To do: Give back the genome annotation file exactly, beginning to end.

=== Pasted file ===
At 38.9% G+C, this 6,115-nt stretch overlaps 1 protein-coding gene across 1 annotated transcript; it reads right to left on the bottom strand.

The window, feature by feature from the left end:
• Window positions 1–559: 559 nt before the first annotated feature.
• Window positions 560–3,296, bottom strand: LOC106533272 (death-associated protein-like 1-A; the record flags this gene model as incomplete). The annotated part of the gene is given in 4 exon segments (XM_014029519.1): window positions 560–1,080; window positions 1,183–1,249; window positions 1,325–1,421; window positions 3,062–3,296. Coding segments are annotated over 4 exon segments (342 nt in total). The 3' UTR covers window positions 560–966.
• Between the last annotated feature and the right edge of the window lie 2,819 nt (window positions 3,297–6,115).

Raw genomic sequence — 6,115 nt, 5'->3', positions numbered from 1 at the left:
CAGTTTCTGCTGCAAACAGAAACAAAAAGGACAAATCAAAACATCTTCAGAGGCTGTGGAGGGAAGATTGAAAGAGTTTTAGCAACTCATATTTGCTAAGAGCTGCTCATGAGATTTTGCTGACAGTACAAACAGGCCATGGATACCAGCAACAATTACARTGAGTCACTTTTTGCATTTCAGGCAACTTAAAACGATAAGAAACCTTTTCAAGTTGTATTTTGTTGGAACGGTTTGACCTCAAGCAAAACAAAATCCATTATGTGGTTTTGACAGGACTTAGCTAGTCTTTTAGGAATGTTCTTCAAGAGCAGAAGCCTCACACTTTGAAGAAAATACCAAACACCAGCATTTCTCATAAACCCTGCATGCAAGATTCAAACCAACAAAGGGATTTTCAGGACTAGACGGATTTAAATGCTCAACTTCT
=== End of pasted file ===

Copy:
At 38.9% G+C, this 6,115-nt stretch overlaps 1 protein-coding gene across 1 annotated transcript; it reads right to left on the bottom strand.

The window, feature by feature from the left end:
• Window positions 1–559: 559 nt before the first annotated feature.
• Window positions 560–3,296, bottom strand: LOC106533272 (death-associated protein-like 1-A; the record flags this gene model as incomplete). The annotated part of the gene is given in 4 exon segments (XM_014029519.1): window positions 560–1,080; window positions 1,183–1,249; window positions 1,325–1,421; window positions 3,062–3,296. Coding segments are annotated over 4 exon segments (342 nt in total). The 3' UTR covers window positions 560–966.
• Between the last annotated feature and the right edge of the window lie 2,819 nt (window positions 3,297–6,115).

Raw genomic sequence — 6,115 nt, 5'->3', positions numbered from 1 at the left:
CAGTTTCTGCTGCAAACAGAAACAAAAAGGACAAATCAAAACATCTTCAGAGGCTGTGGAGGGAAGATTGAAAGAGTTTTAGCAACTCATATTTGCTAAGAGCTGCTCATGAGATTTTGCTGACAGTACAAACAGGCCATGGATACCAGCAACAATTACARTGAGTCACTTTTTGCATTTCAGGCAACTTAAAACGATAAGAAACCTTTTCAAGTTGTATTTTGTTGGAACGGTTTGACCTCAAGCAAAACAAAATCCATTATGTGGTTTTGACAGGACTTAGCTAGTCTTTTAGGAATGTTCTTCAAGAGCAGAAGCCTCACACTTTGAAGAAAATACCAAACACCAGCATTTCTCATAAACCCTGCATGCAAGATTCAAACCAACAAAGGGATTTTCAGGACTAGACGGATTTAAATGCTCAACTTCT